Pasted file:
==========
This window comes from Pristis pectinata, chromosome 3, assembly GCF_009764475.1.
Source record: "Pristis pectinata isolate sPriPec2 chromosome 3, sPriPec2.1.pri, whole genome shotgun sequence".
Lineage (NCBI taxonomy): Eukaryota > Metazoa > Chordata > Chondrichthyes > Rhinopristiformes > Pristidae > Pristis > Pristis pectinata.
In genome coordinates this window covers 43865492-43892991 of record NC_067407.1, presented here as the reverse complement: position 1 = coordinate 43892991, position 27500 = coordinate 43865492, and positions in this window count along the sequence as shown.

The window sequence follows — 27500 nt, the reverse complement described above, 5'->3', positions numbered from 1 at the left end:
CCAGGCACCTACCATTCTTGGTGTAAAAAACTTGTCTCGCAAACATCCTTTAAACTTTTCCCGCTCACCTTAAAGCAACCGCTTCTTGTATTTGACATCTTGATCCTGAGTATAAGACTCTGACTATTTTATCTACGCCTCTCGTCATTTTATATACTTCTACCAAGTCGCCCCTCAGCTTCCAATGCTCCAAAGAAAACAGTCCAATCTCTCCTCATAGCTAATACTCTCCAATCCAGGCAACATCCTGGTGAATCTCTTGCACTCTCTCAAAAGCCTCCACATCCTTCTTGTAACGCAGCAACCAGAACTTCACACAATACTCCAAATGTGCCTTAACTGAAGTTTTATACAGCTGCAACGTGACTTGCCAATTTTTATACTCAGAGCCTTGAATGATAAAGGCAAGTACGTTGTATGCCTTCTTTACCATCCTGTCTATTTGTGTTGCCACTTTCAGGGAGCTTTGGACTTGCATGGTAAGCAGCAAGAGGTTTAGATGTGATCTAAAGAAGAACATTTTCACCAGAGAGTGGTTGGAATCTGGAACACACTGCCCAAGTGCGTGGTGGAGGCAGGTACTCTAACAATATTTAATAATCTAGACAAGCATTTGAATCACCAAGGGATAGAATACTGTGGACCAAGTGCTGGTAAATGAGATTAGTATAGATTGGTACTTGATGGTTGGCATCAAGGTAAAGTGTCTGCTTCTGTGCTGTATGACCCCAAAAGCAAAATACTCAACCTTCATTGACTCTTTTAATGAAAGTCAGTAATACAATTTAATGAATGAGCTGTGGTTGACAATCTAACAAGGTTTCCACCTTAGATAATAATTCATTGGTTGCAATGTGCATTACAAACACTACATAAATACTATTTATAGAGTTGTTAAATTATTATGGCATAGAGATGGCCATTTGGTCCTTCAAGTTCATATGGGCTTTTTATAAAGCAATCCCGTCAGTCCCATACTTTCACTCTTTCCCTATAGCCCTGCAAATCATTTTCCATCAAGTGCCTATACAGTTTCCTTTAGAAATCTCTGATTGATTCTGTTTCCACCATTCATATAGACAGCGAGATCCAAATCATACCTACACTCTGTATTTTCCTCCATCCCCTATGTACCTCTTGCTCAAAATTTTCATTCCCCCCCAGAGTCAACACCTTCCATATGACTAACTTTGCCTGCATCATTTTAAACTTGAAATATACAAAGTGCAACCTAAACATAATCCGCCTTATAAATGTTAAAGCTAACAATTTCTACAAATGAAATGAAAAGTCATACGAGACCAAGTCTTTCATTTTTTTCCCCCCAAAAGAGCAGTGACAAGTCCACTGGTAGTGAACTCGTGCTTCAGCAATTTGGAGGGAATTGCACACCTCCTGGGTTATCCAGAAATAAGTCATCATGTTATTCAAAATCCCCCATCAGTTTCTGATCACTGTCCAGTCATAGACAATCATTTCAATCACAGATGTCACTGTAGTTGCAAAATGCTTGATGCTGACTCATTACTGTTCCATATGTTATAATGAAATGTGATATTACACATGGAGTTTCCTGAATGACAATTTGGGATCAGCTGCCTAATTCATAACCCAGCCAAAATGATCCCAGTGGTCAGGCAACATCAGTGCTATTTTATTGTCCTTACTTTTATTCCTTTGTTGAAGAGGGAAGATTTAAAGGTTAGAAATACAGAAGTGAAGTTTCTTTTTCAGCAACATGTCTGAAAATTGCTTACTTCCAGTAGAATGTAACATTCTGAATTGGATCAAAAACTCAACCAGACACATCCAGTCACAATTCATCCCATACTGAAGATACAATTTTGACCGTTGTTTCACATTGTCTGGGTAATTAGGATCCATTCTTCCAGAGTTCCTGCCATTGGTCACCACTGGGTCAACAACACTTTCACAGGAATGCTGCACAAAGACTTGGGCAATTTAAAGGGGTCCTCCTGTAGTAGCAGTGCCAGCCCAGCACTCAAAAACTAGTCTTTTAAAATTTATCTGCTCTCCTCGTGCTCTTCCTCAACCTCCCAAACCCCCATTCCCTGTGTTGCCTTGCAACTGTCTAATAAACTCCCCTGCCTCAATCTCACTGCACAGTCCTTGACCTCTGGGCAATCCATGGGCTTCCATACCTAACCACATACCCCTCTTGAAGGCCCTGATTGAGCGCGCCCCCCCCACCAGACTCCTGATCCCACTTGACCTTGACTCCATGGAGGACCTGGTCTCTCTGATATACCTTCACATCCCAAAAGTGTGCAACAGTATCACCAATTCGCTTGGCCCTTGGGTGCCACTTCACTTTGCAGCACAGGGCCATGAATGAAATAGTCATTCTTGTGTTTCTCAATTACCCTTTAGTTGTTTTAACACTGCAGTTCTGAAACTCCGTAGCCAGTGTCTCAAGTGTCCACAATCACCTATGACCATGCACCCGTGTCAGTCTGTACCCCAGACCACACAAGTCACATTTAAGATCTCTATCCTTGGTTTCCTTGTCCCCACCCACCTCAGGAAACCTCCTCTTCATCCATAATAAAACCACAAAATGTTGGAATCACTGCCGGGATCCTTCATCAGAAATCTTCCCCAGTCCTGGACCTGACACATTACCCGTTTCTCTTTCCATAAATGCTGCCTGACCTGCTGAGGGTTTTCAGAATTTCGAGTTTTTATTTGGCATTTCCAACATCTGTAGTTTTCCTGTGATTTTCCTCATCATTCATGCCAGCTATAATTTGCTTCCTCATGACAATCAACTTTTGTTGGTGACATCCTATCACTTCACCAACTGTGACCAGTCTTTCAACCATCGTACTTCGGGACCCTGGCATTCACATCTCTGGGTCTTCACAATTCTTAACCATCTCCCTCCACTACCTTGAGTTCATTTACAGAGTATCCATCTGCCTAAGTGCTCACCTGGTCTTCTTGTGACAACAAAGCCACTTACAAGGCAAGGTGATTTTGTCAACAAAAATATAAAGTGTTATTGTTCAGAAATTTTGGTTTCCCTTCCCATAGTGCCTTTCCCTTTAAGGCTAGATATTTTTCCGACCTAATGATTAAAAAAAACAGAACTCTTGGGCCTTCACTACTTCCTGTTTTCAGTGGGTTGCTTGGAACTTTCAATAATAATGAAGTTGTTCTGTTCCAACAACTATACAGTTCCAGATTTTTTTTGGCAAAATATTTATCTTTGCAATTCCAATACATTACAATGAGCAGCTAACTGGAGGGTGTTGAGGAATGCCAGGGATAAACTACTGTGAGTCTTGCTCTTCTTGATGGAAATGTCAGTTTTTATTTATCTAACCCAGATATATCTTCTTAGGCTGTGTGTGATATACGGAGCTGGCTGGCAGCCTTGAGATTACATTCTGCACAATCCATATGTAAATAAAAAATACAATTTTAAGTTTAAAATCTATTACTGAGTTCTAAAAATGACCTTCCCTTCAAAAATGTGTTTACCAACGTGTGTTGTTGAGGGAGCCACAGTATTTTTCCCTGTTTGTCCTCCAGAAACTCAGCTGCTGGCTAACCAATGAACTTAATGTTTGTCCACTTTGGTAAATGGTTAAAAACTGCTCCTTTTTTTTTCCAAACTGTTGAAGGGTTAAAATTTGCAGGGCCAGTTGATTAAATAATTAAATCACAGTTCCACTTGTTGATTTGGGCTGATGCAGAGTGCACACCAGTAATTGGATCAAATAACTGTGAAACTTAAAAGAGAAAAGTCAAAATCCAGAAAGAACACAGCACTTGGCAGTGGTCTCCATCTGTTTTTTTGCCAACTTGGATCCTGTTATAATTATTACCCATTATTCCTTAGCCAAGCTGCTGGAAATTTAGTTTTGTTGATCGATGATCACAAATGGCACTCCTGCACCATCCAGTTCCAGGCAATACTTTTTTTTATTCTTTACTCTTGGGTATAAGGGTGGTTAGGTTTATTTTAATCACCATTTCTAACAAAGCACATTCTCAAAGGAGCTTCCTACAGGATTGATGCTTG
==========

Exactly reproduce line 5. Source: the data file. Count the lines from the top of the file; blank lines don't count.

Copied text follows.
The window sequence follows — 27500 nt, the reverse complement described above, 5'->3', positions numbered from 1 at the left end: